Today, the advantage of the wakizashi is that it is less imposing and therefore takes up less space. This is an advantage for those who don't have a large room or wall in which to display their Japanese sword. On the other hand, if you're not short of space, or if you want to stand out from the crowd, go for a daishō, a large katana accompanied by its traditional wakizashi.

The Katana Tantō

With a blade length less than a shaku, i.e. less than 30 centimeters, the tantō is also a Japanese sword characteristic of samurai. In fact, few other people carried one. Like katanas and wakizashis, tantōs were intended to be worn at the belt, but sometimes hidden in clothing, particularly among samurai wives. Its structure copies that of the katana, but with a shorter blade - not even half the length of the katana. What's more, the curvature of the blade is much less pronounced. The tantō is fitted with a tsuba, i.e. a guard.

The tantō is perfect for those more attracted to small swords. For anyone who wants to hold one of the symbols of feudal Japan and the samurai era, the tantō will be a perfectly suited objet d'art. More discreet than a katana thanks to its small size, it will nevertheless reflect your attachment to the values conveyed by Bushido.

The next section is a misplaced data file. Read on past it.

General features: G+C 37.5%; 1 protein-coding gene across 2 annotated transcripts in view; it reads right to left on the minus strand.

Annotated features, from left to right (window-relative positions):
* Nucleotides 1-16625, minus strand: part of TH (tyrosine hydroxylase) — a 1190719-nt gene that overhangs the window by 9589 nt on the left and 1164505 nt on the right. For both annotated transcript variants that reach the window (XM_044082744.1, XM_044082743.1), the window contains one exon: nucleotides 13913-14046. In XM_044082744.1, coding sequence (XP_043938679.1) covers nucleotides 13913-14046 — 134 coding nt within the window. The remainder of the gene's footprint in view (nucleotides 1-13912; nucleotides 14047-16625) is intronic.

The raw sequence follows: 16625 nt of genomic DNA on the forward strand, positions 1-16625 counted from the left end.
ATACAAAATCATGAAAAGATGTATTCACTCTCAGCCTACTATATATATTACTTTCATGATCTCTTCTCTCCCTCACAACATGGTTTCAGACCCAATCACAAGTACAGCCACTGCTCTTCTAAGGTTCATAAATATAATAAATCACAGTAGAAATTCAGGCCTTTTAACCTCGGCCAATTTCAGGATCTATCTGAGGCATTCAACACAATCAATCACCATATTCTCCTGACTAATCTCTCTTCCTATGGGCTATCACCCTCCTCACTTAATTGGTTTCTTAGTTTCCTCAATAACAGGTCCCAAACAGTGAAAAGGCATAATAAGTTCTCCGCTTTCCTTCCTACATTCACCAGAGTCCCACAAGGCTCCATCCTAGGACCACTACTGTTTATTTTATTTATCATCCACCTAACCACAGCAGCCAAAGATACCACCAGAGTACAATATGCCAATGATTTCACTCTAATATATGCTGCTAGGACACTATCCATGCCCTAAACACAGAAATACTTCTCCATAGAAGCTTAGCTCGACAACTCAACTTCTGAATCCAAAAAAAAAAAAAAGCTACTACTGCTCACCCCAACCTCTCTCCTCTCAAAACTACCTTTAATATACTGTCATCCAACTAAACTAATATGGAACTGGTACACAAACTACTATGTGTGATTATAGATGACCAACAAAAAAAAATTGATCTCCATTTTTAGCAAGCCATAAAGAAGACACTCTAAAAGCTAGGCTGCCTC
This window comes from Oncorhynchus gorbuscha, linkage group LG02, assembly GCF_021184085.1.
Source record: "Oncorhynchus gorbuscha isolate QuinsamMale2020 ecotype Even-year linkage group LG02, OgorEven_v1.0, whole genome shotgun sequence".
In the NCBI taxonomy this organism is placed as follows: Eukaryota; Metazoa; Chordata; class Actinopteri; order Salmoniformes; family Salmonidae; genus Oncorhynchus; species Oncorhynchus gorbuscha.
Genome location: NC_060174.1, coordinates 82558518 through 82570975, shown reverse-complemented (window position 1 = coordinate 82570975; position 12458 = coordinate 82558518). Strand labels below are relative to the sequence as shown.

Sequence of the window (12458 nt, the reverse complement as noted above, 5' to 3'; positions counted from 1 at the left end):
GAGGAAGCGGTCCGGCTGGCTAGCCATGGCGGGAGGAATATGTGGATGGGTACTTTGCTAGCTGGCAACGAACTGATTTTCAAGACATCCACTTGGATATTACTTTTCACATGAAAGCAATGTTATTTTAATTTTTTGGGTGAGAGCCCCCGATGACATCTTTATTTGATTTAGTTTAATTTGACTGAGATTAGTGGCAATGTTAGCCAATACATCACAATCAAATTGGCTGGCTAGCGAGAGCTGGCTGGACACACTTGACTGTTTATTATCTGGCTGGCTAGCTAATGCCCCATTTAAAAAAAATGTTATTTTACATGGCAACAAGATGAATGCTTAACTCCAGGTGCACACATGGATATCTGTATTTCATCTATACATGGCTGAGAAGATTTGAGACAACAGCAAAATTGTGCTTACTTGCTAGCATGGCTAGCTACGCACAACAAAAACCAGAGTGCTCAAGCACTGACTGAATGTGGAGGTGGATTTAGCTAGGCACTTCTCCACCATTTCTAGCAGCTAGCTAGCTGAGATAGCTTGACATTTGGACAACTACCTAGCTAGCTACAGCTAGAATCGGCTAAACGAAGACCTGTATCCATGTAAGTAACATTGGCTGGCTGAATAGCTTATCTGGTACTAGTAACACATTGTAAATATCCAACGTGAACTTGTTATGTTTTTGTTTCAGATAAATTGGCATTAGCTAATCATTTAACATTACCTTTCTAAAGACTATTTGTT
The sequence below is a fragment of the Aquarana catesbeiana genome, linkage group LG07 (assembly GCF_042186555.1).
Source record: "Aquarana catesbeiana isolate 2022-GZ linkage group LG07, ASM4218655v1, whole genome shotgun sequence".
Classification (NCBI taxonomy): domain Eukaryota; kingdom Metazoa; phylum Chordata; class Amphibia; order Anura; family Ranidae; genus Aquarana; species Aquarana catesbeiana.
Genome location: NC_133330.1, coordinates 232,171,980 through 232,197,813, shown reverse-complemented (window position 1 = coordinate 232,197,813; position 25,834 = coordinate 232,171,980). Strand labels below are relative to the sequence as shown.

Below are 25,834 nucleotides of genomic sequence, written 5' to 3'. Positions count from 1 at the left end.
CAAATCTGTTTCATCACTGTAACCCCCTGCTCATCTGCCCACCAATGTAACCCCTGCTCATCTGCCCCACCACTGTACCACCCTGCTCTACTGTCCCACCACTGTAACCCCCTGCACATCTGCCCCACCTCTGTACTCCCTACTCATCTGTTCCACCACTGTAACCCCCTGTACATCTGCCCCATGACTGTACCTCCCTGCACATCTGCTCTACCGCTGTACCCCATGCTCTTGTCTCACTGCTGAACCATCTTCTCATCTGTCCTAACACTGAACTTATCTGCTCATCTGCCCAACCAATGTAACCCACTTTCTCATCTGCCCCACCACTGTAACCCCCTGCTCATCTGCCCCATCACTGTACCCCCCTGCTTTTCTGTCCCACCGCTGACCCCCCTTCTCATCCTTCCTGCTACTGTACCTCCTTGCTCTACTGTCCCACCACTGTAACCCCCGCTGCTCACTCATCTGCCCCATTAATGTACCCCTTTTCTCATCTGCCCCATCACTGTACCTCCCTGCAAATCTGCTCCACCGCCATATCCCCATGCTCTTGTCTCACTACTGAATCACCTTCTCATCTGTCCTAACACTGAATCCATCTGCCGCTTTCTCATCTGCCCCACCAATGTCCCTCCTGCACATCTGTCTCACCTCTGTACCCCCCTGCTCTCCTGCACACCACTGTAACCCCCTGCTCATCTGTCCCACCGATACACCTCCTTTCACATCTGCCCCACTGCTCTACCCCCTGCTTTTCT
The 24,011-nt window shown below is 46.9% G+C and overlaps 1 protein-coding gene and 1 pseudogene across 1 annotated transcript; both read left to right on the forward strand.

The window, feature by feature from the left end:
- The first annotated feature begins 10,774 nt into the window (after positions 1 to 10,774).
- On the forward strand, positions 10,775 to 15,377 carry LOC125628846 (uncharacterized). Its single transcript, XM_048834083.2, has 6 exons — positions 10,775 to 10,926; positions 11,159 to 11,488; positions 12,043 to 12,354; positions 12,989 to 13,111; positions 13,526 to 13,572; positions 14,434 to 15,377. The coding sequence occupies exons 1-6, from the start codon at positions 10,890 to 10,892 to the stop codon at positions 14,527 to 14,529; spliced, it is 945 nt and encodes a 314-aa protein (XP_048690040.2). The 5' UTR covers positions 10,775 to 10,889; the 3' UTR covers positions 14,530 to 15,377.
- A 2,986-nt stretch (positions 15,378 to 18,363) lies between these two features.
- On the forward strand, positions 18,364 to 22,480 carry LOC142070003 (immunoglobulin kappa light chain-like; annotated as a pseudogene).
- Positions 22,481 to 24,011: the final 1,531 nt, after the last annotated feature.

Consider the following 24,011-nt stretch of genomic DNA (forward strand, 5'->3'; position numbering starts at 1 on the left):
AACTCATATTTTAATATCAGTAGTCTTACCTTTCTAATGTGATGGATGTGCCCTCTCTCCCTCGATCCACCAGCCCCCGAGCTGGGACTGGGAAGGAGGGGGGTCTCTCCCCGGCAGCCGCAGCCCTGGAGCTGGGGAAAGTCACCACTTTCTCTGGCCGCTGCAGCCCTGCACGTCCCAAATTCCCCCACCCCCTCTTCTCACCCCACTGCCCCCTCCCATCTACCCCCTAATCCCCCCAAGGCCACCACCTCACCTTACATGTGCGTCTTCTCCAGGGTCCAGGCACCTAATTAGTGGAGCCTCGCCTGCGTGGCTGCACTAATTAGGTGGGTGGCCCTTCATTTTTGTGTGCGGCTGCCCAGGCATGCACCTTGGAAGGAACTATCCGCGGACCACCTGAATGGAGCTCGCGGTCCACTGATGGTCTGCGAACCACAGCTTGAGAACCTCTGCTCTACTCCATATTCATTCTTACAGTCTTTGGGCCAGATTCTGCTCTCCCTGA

The Wooden Katana

Martial arts schools began using wooden swords for training. This enabled samurai to train for combat in complete safety. The wooden katana, or bokken or bokuto, was subsequently used in various martial arts. This is still the case today. Aikido, kobudo and traditional jiu jitsu are just some of the disciplines that use these wooden swords.

The advantage of these traditional Japanese swords is evident; you can handle them easily and without danger. This can be an advantage, especially if you fear that young children might be tempted to examine your samurai sword more closely. In general, it is always beneficial for beginners to train with a bokken, the name of which means "wooden sword" in Japanese. The wooden katana remains emblematic and evocative of the spirit of the samurais.

The Katana in Anime

Fans of Japanese culture, and more particularly of anime, know that samurai swords are often found in manga. Whether in stories of pirates plying the oceans to become the king of pirates, or in Seinen manga recounting darker epics. It's the most common sword accessory in anime, and the favorite of all Japanese manga fans.

There is a category of katanas inspired by the universe of the most famous heroes. For those who want to recapture the spirit of their favorite stories, this is the style for them. It's up to you to find the sword of your dreams, the one that will transport you to another world, that of your reading, anime and video games.